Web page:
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We love all sorts of games at Muse! Our big focus is on miniatures gaming, but we enjoy cardgames, boardgames, video games…all sorts of games in fact! So do our content producers, we have some fantastic articles, podcasts and videos which will show you how these games are played, and maybe give you some ideas for what to pick up next!

The Modern Major-Mercenary – Ash

Posted by on 3:24 am

“We lived in the shadows as soldiers of the night, but our lives were not dark and martial…” – Jean-Pierre Levy Picking up from my last rambling cogitation, we’re looking at the effects of Wrath on the stable of older mercenary warcasters. Specifically: how our pre-Wrath ‘casters have changed now that we’re getting the actual Wrath models to play with and theorymachine is beginning to give way to actual tabletop experience, and what new ways of playing have opened up as a result. Today, we’re looking at Ashlynn D’Elyse, the flower of the Llaelese Resistance. As before, for those unfamiliar with Ashlynn, I point you in the direction of her Battle College entry, with the caution that Battle College’s commentary beyond their summary of model abilities is generally best taken with a rather substantial grain of salt. At this point, though, the article warrants a disclaimer: I’m not yet as familiar with Ashlynn (who, for brevity, will henceforth be referred to as Ash) as I’d like to be. I certainly have some games with her under my belt, but there’ll still be a bit of theorymachine here that’s not yet fully backed by play experience – which I will try and make note of, when it’s particularly egregious. Fairly warned, be ye, says I! So with that in mind, let’s start by discussing why I never found myself really wanting to play Ash before the release of Wrath.   Pre-Wrath Ash; a Surfeit of Shortcomings (…Sort of) In the days and months following the release of MKII and then the Mercenary forces book, I often found myself looking in Ash’s direction, hoping to maybe glean some insight that would convince me to start playing her. Every time, though, I came away with the same thing; a cavalcade of “well, that’s pretty good, but…” impressions. She has always seemed to have a great deal of potential, most of which is just slightly too curtailed by some inherent limitation. Let’s start with her spell list. Make no mistake; there’s gold in them thar spells. But before the arrival of Wrath, really digging your way down to it was easier said than done; Quicken, for example, is an excellent spell with a myriad of uses in almost any game, from defending Ash personally to extending the threat range and longevity of just about any unit in your list… but, as good as it is, it’s also a COST 3 spell that you will frequently want to hot-swap once you’ve delivered your initial unit into melee. Admonition is a great defensive spell that will have your opponents tearing their hair out under the right circumstances… but it’s another drain on Ashlynn’s sharply limited focus that keeps her from using her other spells as effectively as she wants to. Distract is outright amazing, arguably one of the best debuffs in the game, synergising perfectly with her feat in particular by making it even harder for opponents to hit you in melee, and stripping all offensive ability from ranged units that might have been able to back up outside Ash’s CTRL to shoot… but Ash’s FOC 6 means your accuracy outside of the feat turn is less than reliable and, more importantly, it has a cripplingly short RNG of only 8”, with no access to...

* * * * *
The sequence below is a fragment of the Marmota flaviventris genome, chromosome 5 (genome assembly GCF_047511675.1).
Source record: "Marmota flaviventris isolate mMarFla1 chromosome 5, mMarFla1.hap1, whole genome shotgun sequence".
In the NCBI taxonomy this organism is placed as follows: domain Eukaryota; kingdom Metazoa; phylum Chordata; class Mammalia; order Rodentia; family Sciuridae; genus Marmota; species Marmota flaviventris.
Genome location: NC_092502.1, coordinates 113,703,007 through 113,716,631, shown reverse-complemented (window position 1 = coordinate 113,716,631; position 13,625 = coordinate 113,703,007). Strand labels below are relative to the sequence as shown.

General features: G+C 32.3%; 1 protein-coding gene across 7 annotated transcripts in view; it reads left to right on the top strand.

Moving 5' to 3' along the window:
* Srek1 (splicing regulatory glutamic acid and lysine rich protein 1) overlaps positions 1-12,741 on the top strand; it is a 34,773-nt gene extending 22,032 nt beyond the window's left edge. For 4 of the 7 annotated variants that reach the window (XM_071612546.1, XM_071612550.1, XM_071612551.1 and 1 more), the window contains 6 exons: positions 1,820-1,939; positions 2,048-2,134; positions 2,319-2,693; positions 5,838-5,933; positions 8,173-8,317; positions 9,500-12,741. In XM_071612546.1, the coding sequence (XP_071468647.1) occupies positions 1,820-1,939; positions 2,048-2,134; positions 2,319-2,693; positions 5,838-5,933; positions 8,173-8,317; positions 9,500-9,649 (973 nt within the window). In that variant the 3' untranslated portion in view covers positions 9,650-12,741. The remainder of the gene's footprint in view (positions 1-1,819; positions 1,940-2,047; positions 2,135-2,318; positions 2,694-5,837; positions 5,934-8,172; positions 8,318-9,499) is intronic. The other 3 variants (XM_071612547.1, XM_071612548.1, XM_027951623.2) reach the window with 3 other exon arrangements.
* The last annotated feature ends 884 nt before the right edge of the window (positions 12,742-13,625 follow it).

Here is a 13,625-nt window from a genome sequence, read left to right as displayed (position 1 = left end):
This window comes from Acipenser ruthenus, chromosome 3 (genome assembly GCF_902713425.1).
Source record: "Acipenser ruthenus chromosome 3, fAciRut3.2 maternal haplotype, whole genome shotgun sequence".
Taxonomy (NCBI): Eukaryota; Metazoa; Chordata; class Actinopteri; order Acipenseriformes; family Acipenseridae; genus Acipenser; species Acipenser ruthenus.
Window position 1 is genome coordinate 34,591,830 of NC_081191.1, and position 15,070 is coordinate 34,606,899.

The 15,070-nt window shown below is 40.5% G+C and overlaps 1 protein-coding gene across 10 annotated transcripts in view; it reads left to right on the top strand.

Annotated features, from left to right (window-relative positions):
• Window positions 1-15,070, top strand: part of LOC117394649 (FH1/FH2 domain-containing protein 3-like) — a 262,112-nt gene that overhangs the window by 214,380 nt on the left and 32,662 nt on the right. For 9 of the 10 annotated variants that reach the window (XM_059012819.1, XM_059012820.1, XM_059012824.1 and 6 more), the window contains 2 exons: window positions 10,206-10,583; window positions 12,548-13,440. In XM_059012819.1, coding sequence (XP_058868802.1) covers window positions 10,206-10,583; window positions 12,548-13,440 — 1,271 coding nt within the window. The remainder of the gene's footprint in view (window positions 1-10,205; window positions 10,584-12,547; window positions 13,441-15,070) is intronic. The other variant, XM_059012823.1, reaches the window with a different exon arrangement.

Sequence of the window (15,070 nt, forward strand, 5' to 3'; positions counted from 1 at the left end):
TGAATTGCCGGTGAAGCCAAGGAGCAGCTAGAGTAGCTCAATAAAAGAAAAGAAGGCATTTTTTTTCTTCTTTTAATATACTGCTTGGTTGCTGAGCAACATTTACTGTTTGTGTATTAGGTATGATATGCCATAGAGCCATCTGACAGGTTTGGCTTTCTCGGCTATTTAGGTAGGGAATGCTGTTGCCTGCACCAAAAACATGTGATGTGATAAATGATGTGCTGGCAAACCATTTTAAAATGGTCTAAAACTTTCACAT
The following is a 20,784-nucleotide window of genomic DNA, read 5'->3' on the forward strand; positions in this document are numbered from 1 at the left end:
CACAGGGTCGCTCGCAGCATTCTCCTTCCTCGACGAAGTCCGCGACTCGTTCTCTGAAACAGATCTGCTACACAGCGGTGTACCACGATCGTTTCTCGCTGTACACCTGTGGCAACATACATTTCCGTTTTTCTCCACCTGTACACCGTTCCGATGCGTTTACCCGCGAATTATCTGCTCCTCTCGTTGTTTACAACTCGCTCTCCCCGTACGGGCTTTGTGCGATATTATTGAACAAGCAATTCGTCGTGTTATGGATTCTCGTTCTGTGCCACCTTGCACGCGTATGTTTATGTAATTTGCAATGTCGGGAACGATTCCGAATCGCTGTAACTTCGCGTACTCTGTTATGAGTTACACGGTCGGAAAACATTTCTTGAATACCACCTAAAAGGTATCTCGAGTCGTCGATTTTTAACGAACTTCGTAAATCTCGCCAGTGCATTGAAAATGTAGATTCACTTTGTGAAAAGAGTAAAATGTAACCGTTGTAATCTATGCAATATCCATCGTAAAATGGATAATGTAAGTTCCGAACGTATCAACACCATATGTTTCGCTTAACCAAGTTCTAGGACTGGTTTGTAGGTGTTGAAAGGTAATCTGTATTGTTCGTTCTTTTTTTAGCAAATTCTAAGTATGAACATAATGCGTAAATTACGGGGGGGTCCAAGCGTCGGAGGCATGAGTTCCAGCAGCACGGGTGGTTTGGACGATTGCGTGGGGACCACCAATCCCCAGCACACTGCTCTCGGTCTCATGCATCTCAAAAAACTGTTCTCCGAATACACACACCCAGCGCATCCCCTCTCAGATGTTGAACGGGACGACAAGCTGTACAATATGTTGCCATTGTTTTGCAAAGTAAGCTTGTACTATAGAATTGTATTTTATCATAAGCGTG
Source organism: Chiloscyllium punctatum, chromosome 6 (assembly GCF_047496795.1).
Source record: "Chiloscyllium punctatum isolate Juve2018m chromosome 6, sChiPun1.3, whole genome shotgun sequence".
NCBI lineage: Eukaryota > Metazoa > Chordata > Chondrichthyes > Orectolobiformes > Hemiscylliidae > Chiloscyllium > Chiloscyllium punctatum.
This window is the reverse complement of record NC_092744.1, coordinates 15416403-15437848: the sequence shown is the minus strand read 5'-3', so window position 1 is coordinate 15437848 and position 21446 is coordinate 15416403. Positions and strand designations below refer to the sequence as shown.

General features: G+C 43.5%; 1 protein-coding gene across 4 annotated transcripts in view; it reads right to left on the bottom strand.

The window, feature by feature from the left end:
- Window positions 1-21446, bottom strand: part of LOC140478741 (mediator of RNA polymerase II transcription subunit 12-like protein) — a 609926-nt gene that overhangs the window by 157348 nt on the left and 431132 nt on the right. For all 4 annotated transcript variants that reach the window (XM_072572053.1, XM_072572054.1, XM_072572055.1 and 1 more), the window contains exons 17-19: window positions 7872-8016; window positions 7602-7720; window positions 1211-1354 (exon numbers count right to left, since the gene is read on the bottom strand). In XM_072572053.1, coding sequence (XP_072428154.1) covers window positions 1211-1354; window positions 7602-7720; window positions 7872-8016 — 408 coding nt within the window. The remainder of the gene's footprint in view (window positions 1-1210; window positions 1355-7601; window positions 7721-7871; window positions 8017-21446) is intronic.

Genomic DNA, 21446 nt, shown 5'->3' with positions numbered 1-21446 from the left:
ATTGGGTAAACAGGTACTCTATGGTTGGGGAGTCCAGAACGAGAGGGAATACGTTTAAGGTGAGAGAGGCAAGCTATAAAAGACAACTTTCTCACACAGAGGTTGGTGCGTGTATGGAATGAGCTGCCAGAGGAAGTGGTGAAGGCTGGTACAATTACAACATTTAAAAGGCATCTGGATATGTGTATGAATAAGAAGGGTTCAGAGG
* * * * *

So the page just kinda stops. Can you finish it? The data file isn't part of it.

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Thursdays with Thanan: Khador Battle Box

Posted by on 1:00 am

Why hello there dear readers, welcome to the 4th installment of Thursdays with Thanan! Today’s topic is the Khador battle box. The Khador battle box is tough as nails and offers a strong assassination vector in it’s leader Sorscha 1 (aka pSorscha). It also contains two heavies, the destroyer and the juggernaut, which is a wee bit different than the other battle boxes we’ve covered so far. But there’s a good reason that it has two heavies – Khador doesn’t have any light warjacks. They do, however, have man-of-war units, heavy infantry that are really tough. Regardless, back to the battle box. Sorscha 1 – Sorscha is a strong warcaster with a very viable assassination run. She has fairly standard stats, with just above average defense and just under average armor for warcasters. She is slightly better at hitting in melee than she is at range, and does just a smidge more damage as well, but her hand cannon is fairly decent. If you happen to find yourself 12 inches away from a foe with nothing much to threaten you, it might be worth using. Sorscha’s imposing weapon, Frostfang, has reach, giving her an additional 2″ of threat, is a magical weapon, and comes with critical freeze. As any veteran player will tell you however, relying on crits for an assassination run is not a good idea, so please don’t bank on getting the crits when it matters!  Let’s go through the spells real quick, before we look into her assassination potential. Boundless Charge – this spell grants one friendly model + 2″ movement, free charge (no focus required), and the handy pathfinder ability. Feel free to cast this on one of your heavies if you need that extra umph to get them into the thick of things. Fog of War – this spell gives every model, friendly and enemy alike, concealment in her control area. Remember this, friendly and ENEMY alike. So if you cast this to help defend against shooting, and your opponent has a model with prowl (two that come to mind and are common, the Warpwolf Stalker, the Black 13th), they can gain stealth from this. It also protects them from your shooting. Use this if you’re afraid of getting gunned down. Freezing Grip – the target model / unit becomes stationary. This spell sucks up so much focus, it might not be worth it very often, especially since you’ll probably have to boost to hit the models you’re casting it on. Unless, of course, you’re casting it on an enemy heavy or some such, then it might be ok. However, what happens if your opponent shakes stationary? Suddenly you’re only 8″ away from a big bad axe, and that is not a place most warcasters would like to find themselves in. Razor Wind –a magical damage spell. Occasionally useful for removing a solo or a model blocking a charge lane. You won’t get much use out of it in Battle Box games. Tempest – models hit by the moderate sized aoe suffer a knockdown and a POW 12. The POW is great enough to threaten most any single wound troopers, and the knockdown can help make sure that your axe to face makes contact. Good to cast and let your heavies do the rest....